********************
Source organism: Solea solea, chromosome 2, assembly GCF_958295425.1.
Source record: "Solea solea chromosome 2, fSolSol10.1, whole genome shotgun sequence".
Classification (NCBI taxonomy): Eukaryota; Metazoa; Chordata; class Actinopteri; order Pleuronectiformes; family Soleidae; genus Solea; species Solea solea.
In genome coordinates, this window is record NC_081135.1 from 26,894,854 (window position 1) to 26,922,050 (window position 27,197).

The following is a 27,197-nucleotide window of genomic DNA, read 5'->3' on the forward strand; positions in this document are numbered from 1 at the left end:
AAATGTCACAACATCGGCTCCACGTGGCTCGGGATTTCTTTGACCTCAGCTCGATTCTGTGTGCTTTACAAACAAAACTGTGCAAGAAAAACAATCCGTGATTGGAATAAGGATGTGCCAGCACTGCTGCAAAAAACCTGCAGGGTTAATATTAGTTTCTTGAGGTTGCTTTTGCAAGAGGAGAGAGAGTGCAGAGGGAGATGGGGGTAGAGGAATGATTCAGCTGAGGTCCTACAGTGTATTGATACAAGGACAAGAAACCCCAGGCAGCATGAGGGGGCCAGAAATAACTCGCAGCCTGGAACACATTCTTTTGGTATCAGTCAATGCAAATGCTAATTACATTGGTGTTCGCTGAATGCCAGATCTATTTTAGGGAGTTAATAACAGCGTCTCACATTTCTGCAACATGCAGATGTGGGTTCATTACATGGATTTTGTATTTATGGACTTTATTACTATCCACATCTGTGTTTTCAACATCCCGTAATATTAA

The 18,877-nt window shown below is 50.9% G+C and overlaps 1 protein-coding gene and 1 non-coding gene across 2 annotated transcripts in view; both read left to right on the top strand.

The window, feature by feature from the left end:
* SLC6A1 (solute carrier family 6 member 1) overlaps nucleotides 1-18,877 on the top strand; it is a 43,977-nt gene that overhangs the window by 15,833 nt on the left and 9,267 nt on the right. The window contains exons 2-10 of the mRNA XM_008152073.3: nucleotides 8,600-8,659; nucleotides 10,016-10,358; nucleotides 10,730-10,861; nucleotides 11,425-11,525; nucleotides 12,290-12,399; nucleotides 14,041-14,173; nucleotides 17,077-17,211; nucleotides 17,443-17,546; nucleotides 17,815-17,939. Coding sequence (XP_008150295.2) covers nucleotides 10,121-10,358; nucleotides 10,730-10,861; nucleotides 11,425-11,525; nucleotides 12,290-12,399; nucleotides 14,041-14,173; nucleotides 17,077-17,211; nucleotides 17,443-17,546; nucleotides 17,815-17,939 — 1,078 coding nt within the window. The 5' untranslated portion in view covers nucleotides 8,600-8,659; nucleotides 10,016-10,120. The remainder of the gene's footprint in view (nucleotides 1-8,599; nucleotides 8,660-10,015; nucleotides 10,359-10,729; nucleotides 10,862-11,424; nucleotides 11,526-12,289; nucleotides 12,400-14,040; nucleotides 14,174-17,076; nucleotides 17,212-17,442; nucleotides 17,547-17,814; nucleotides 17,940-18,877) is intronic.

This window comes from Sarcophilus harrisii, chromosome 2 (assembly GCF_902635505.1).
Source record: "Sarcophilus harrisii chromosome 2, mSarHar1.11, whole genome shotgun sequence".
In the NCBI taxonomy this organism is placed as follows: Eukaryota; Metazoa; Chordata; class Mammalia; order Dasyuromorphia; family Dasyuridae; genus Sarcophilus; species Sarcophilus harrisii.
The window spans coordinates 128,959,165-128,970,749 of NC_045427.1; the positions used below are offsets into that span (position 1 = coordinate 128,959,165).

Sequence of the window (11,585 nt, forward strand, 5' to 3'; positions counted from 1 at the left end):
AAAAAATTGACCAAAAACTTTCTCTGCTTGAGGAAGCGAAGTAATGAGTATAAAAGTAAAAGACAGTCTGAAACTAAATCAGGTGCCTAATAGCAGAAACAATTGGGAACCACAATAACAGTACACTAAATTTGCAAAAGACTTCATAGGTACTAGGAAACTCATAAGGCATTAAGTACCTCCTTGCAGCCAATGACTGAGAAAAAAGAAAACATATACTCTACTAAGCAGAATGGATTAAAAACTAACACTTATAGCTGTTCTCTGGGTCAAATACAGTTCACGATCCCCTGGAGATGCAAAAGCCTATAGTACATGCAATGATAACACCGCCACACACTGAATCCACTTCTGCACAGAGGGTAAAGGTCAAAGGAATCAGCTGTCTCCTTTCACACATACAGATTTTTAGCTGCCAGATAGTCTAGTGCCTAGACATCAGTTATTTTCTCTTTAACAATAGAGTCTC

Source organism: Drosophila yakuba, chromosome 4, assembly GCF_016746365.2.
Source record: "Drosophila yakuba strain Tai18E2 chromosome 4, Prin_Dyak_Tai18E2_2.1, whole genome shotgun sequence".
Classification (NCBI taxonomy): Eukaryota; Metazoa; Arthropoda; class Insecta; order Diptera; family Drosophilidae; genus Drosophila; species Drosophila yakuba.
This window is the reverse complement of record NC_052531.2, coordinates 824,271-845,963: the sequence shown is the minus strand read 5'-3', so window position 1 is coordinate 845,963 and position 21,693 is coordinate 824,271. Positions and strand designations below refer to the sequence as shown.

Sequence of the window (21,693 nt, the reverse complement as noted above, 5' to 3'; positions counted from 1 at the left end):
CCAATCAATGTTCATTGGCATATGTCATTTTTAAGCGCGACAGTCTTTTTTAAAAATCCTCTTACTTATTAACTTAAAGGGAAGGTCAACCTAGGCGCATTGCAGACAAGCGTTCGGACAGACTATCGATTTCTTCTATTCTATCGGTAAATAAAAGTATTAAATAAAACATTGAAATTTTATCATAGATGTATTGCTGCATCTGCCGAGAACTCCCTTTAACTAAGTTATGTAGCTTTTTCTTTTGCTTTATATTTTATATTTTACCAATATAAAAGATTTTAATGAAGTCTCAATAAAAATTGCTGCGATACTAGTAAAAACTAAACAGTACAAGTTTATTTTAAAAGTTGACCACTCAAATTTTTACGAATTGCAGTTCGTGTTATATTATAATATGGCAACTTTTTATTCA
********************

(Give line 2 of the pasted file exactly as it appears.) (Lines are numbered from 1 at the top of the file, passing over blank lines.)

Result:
Source record: "Solea solea chromosome 2, fSolSol10.1, whole genome shotgun sequence".